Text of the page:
a field guide to the planet - by Damon Ramsey
I stayed here for 5 days in November of 2015.
Like most of the lodges in Ecuador, this is well set up, comfortable and good value.
The lodge has a great position, and the biodiversity reflects this. It is in a high altitude rainforest, with the surrounding slopes leading down to the Amazon.
There is a nice central lounge, dining area. The porch just outside this has great views of the valley, and this is where you will see a lot of the bird and insect life. As with most lodges in the Ecuadorian cloud rainforest, there are hummingbird feeders, and these allow good views and photographic opportunities for a number of different species.
The food here is excellent and well presented 'rainforest gourmet'. They generally try to set up a nice ambience. And this particular lodge seems to have the best hot showers in Ecuador!
There is quite a network of trails here. Most leave at various points from the road outside, which means also good birding on the way. There is a map available at the bar in the lodge.
Because of the diversity of altitudes, habitats and trails exploring them, there are lots of plants and animals to be seen here.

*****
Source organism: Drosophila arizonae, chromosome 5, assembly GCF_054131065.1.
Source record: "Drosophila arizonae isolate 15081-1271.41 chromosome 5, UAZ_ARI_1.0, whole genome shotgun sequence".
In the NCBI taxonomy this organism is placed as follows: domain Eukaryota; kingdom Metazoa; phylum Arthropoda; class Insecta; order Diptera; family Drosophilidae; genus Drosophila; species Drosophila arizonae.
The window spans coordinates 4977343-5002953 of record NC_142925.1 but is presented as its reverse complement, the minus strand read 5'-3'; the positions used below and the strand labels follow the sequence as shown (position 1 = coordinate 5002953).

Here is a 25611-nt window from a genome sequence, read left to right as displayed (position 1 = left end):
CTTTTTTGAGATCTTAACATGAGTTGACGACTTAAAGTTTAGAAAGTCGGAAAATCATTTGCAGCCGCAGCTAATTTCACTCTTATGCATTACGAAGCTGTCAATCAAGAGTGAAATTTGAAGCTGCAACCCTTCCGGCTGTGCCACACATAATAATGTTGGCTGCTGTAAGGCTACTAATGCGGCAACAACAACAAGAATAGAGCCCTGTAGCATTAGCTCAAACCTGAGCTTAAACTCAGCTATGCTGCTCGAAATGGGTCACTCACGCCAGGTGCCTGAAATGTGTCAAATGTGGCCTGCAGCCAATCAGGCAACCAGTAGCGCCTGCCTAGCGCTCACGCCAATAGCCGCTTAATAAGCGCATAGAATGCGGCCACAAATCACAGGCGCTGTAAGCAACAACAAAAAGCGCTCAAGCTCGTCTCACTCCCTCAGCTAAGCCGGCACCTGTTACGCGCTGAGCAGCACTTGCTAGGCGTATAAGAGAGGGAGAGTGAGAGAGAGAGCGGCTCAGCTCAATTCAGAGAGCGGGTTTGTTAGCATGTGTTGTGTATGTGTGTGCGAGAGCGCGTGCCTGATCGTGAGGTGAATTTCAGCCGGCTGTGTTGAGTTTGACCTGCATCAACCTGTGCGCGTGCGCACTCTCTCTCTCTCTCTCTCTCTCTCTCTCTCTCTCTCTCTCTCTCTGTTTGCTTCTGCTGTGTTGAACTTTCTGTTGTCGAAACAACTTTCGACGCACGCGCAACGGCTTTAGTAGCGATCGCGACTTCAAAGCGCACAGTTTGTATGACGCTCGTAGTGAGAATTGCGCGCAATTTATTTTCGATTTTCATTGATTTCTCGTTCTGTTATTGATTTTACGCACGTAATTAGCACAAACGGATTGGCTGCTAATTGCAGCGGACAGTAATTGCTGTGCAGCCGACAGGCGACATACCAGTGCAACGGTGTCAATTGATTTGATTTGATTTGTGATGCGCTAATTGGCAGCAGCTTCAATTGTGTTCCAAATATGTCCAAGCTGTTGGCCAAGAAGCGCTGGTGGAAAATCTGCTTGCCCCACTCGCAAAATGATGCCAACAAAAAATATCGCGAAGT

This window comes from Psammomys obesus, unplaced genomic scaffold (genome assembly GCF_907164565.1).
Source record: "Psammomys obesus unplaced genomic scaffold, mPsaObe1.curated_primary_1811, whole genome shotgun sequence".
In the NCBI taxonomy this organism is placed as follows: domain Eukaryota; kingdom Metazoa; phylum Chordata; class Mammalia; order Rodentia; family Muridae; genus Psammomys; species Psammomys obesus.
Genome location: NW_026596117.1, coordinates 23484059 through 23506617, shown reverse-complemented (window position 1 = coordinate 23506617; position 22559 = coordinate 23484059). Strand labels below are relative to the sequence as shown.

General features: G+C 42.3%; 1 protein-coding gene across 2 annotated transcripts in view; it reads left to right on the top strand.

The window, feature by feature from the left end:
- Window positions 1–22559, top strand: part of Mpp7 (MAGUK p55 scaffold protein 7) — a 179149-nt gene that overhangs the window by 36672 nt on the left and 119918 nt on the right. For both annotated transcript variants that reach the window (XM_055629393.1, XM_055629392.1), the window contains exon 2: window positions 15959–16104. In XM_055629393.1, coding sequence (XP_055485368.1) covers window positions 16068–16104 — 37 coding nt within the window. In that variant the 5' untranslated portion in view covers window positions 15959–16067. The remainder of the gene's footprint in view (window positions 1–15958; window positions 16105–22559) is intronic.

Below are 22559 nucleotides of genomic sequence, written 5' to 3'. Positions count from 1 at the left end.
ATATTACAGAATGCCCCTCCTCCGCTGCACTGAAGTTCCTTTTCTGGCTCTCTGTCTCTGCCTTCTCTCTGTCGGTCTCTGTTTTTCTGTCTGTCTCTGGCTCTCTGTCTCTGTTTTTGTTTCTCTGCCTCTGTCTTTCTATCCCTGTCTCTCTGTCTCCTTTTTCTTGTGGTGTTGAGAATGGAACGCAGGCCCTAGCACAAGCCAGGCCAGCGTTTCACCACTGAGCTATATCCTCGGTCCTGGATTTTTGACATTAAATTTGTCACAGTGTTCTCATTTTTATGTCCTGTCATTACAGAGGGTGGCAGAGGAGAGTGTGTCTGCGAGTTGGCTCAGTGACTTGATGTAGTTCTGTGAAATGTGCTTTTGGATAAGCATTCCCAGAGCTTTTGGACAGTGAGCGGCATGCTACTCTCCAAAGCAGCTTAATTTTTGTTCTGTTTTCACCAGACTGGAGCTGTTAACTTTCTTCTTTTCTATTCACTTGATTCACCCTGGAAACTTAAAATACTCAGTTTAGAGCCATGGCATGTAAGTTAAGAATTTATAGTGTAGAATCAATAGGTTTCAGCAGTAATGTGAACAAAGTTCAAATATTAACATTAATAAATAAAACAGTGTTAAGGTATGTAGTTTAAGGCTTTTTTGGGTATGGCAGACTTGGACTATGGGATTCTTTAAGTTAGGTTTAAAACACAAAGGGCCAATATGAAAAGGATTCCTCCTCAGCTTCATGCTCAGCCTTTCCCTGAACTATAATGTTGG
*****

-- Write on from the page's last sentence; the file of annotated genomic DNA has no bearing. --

If you go on night walks, which I encourage anyone to do in any rainforest, you should several frogs, insects, and spiders.
In fact, this was one of the best places in South America to find large spiders, such as tarantulas.
But you don't have to go far to see nightlife. As usual, some of the best stuff hangs around the lodge.
At night, the hummingbird feeders supply food for tiny and very fast bats. They are very difficult to get photographs of, as they are even faster than hummingbirds!
When the lights are left on in the dining room during dinner, many insects are attracted to the windows along the main verandah. The result is a stunning range of colourful and often large moths and other insects.
Thinking of travelling again after everything settles down? One of the first expeditions I am booked to work on is the NZ sub-Antarctics with Silversea Expeditions and Australia with Coral Expeditions. And here is a shortened version of one of my lectures in a warmer part of the world.